Dear Mrs. Pavlova, Distinguished Media Representatives, Dear Guests:
Thank you for inviting me and the team to this press conference. At the World Bank we believe that public procurement is important for development outcomes and economic growth. We consider it an integral part of good governance – at 10 to 20% of GDP, government procurement accounts for a substantial part of the global economy. Government procurement in the European Union has been regulated and harmonized by community law since the 1970s. It accounts for more than EUR 2 trillion per year, or about 15% of the GDP of the EU.
Public Procurement has changed from an administrative to a strategic function with the overarching principles of value for money, integrity, and sustainable outcomes. The World Bank has addressed this change and we reformed our own procurement framework in 2016.
Building on the World Bank’s knowledge and commitment, the Bulgarian government - and the Public Procurement Agency (PPA) in particular - requested our support in assessing the effectiveness of the public procurement framework in the Republic of Bulgaria. An Advisory Service Agreement was signed in the beginning of November last year, with the objective of reviewing the public procurement system, including the capacity of the PPA and identifying potential areas of improvement.
The Advisory Service Agreement includes three components:
- a functional review of the Public Procurement Agency;
- the analysis of data available in electronic format;
- the overall assessment of the Public Procurement System divided into four subcomponents: (i) procurement cycle and market practices; (ii) capacity development; (iii) monitoring, oversight, and control; and (iv) integrity and transparency. As part of the methodology, the World Bank team conducts desk research, interviews with major stakeholders in the area of public procurement, and surveys with contracting authorities, economic operators, and civil society.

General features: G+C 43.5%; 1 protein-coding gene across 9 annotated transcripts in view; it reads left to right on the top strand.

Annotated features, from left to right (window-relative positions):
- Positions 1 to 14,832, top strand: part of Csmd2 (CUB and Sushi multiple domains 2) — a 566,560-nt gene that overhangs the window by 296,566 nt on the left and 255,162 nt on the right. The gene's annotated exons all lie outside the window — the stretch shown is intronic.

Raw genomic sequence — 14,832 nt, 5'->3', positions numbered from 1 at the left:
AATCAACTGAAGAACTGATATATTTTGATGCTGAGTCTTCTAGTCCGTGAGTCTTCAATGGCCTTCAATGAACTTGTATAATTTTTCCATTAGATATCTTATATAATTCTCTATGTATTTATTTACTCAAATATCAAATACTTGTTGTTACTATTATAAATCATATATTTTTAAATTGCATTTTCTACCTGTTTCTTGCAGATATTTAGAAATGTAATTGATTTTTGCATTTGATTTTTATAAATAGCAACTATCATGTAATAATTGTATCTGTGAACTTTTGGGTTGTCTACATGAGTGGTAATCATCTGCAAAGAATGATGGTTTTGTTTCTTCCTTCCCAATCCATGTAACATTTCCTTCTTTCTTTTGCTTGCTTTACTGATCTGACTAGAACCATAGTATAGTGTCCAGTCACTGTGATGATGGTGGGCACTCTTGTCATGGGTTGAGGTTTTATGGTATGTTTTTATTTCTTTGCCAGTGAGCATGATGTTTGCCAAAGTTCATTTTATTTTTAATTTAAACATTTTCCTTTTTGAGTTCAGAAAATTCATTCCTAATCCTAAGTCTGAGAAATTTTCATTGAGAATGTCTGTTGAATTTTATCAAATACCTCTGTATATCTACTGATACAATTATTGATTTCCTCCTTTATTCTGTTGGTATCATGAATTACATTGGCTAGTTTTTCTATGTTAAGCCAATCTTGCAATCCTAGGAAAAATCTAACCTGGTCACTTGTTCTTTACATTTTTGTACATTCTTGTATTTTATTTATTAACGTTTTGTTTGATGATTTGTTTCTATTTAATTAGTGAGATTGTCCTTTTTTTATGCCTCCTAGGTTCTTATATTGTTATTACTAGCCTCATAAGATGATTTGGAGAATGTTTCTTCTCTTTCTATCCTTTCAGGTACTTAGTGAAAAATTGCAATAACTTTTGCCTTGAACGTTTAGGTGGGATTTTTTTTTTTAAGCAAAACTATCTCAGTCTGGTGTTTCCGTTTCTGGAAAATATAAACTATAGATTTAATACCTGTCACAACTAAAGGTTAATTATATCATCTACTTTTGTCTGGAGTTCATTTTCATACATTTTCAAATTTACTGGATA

Let me share just two initial observations with you:
First, Bulgaria has made commendable progress in modernizing public procurement since the procurement strategy was launched in 2014 and the landmark legislation was passed in 2016. This is largely due to the leadership shown by the Public Procurement Agency (PPA), which has clearly established itself as the owner of the procurement strategy and has driven forward reforms on several fronts.
At the strategic level, there is evidence of good inter-agency co-operation, such as the common methodology for controls agreed with the National Audit Office and the Public Financial Inspection Agency. The PPA is continuing to develop the legislation underpinning public procurement, reforming the Ex-ante process to focus on higher value contracts, and making improvements in the areas of complaints and e-procurement.
Second, Bulgaria spent an annual average public procurement amount of BGN 10.3 billion from 2013 to 2017 - which is 11.5% of GDP. This is an impressive number, which requires attention for any possible efficiency and transparency improvements. Based on the aggregated information and data available, the suggested recommendations will help improve the efficiency and transparency of the public procurement system.
Beyond the numbers and percentages, however, the overarching premise of public procurement is pretty much about creating a level playing field for all – the government and the investors, the public and the private sector, with the objective of using public funds for better service delivery and outcomes.
We are glad and proud to help Bulgaria in its effort to restore trust and create a level playing field. Thank you for your attention.